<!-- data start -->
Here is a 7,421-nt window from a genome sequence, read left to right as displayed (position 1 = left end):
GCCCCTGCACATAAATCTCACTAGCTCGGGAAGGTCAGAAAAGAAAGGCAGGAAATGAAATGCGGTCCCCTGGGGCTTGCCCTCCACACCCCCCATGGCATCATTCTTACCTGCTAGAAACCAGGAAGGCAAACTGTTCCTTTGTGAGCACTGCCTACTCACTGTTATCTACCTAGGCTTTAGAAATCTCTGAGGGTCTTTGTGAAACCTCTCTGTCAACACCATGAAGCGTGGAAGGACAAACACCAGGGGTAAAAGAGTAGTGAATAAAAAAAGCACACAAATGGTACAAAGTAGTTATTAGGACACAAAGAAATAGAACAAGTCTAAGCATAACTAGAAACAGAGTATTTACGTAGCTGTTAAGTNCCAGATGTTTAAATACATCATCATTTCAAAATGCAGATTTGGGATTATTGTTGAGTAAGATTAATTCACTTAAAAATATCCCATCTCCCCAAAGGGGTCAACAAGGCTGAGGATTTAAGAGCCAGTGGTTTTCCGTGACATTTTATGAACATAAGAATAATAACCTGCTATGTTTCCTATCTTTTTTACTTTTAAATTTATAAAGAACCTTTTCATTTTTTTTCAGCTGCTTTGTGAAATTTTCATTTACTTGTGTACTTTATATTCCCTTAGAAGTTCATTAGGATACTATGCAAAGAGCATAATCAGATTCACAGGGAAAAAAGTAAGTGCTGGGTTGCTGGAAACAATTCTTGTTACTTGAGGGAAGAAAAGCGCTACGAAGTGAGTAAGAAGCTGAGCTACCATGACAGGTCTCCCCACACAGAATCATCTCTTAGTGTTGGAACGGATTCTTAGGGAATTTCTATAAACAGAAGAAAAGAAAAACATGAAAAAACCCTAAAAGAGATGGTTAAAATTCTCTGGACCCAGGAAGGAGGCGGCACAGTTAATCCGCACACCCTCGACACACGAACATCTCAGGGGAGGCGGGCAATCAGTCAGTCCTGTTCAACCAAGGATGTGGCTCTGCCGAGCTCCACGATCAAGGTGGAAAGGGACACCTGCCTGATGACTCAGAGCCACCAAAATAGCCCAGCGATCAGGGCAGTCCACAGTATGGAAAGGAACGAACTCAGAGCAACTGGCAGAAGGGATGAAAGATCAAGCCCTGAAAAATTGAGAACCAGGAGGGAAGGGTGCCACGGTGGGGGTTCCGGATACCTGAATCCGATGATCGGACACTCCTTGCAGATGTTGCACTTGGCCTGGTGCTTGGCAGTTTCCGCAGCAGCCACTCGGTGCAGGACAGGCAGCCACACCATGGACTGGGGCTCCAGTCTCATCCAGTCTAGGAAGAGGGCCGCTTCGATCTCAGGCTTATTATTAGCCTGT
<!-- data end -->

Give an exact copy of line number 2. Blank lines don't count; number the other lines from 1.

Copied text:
GCCCCTGCACATAAATCTCACTAGCTCGGGAAGGTCAGAAAAGAAAGGCAGGAAATGAAATGCGGTCCCCTGGGGCTTGCCCTCCACACCCCCCATGGCATCATTCTTACCTGCTAGAAACCAGGAAGGCAAACTGTTCCTTTGTGAGCACTGCCTACTCACTGTTATCTACCTAGGCTTTAGAAATCTCTGAGGGTCTTTGTGAAACCTCTCTGTCAACACCATGAAGCGTGGAAGGACAAACACCAGGGGTAAAAGAGTAGTGAATAAAAAAAGCACACAAATGGTACAAAGTAGTTATTAGGACACAAAGAAATAGAACAAGTCTAAGCATAACTAGAAACAGAGTATTTACGTAGCTGTTAAGTNCCAGATGTTTAAATACATCATCATTTCAAAATGCAGATTTGGGATTATTGTTGAGTAAGATTAATTCACTTAAAAATATCCCATCTCCCCAAAGGGGTCAACAAGGCTGAGGATTTAAGAGCCAGTGGTTTTCCGTGACATTTTATGAACATAAGAATAATAACCTGCTATGTTTCCTATCTTTTTTACTTTTAAATTTATAAAGAACCTTTTCATTTTTTTTCAGCTGCTTTGTGAAATTTTCATTTACTTGTGTACTTTATATTCCCTTAGAAGTTCATTAGGATACTATGCAAAGAGCATAATCAGATTCACAGGGAAAAAAGTAAGTGCTGGGTTGCTGGAAACAATTCTTGTTACTTGAGGGAAGAAAAGCGCTACGAAGTGAGTAAGAAGCTGAGCTACCATGACAGGTCTCCCCACACAGAATCATCTCTTAGTGTTGGAACGGATTCTTAGGGAATTTCTATAAACAGAAGAAAAGAAAAACATGAAAAAACCCTAAAAGAGATGGTTAAAATTCTCTGGACCCAGGAAGGAGGCGGCACAGTTAATCCGCACACCCTCGACACACGAACATCTCAGGGGAGGCGGGCAATCAGTCAGTCCTGTTCAACCAAGGATGTGGCTCTGCCGAGCTCCACGATCAAGGTGGAAAGGGACACCTGCCTGATGACTCAGAGCCACCAAAATAGCCCAGCGATCAGGGCAGTCCACAGTATGGAAAGGAACGAACTCAGAGCAACTGGCAGAAGGGATGAAAGATCAAGCCCTGAAAAATTGAGAACCAGGAGGGAAGGGTGCCACGGTGGGGGTTCCGGATACCTGAATCCGATGATCGGACACTCCTTGCAGATGTTGCACTTGGCCTGGTGCTTGGCAGTTTCCGCAGCAGCCACTCGGTGCAGGACAGGCAGCCACACCATGGACTGGGGCTCCAGTCTCATCCAGTCTAGGAAGAGGGCCGCTTCGATCTCAGGCTTATTATTAGCCTGT